Australian High Commission
Solomon Islands

From the High Commissioner's Desk : Lukim yufala

9 December 2016

                                                                                From the High Commissioner's Desk: Lukim yufala

After three very happy years, my tenure as Australia’s High Commissioner to Solomon Islands has come to an end.  And what an ending it was.  In my final week as High Commissioner I was privileged to host a visit to Honiara by Australia’s Foreign Minister, Julie Bishop; our Minister for International Development and the Pacific, Concetta Fierravanti-Wells; and their respective Opposition counterparts, Senator Penny Wong and Senator Claire Moore.

I can’t imagine a better way to end my posting than showing some of Australia’s most senior political leaders the great work that Australia is doing in Solomon Islands.  The work we’ve done through RAMSI to support the rebuilding of the RSIPF over the past 13 years, and the work we’ll continue to do through a new bilateral policing program after RAMSI departs.

The work we’re doing to promote economic growth in Solomon Islands, which will now accelerate under our new A$50 million Solomon Islands Growth Program, officially launched by Minister Bishop this week.

The work we’re doing to help empower women, including through the launch of the new Professional Women’s Network that we’re supporting in partnership with the IFC.  And the work we’re doing to support victims of domestic violence, which sadly continues to afflict both our countries.

And this is just a small sample of the work that Australia and Australians are doing to make Solomon Islands a better place.  Over the course of three years I’ve been privileged to see all kinds of great things being done by Australians in Solomon Islands.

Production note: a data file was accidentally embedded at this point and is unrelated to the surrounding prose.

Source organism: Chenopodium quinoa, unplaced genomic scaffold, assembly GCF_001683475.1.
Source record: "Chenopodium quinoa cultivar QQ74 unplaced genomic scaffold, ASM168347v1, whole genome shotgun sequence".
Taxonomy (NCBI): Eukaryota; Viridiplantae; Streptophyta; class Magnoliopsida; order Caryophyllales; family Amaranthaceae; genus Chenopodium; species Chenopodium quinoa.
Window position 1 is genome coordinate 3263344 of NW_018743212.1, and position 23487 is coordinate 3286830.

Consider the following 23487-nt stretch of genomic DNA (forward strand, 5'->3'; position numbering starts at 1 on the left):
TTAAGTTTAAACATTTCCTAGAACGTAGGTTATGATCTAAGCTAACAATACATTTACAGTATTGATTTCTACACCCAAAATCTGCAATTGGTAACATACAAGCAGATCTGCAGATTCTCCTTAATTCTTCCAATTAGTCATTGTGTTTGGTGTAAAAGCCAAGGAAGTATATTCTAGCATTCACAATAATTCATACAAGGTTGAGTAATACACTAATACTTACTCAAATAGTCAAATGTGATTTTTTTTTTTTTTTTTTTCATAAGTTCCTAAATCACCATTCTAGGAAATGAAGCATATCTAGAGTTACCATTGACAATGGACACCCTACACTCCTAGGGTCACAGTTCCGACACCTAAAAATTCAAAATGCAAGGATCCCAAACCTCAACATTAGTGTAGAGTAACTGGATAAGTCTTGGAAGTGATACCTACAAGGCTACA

It was only this year, for example, that I visited the wonderful hospital in Atoifi, which so many Australians have done so much to support over the past 50 years.  But there are countless such examples throughout the Hapi Isles.  The relationship between our two countries isn’t just about governments, but also about people. 

And it’s the people of Solomon Islands that my family and I will remember, long after we’ve gone.  The rural people who have so little, but who are so generous towards visitors.  The people who’ve taken us on adventures throughout the country, from diving and catching fish to walking through jungles.  And of course, my own magnificent team in the Australian High Commission, most of whom are actually Solomon Islanders.

There are many things we’ll miss about life in Solomon Islands once we’re living back in Canberra.  The fresh fish and coconuts, neither of which will be easy to get.  Walking through the hills around Tasahe, taking in the stunning views as every single person we pass waves and says hello.  Enjoying some of the best diving, snorkelling and fishing that exists anywhere in the world.  But most of all we’ll miss the people of this country that we’ve come to know and love. 

So to all those people we’ve met over the past three years, thank you for opening your homes and your hearts to us; thank you for sharing your culture with us; thank you for showing us your beautiful country.  We’ll remember you and miss you.

But as one door closes, another opens.  My successor, Rod Brazier, is as excited about coming to Solomon Islands as I was three years ago.  I’m honoured that I’ll be succeeded by such a capable and professional colleague as Rod.  And I know that Solomon Islanders will open their homes and their hearts to Rod and his family, as they have to me and mine.

Tagio tumas olketa, and lukim yu moa.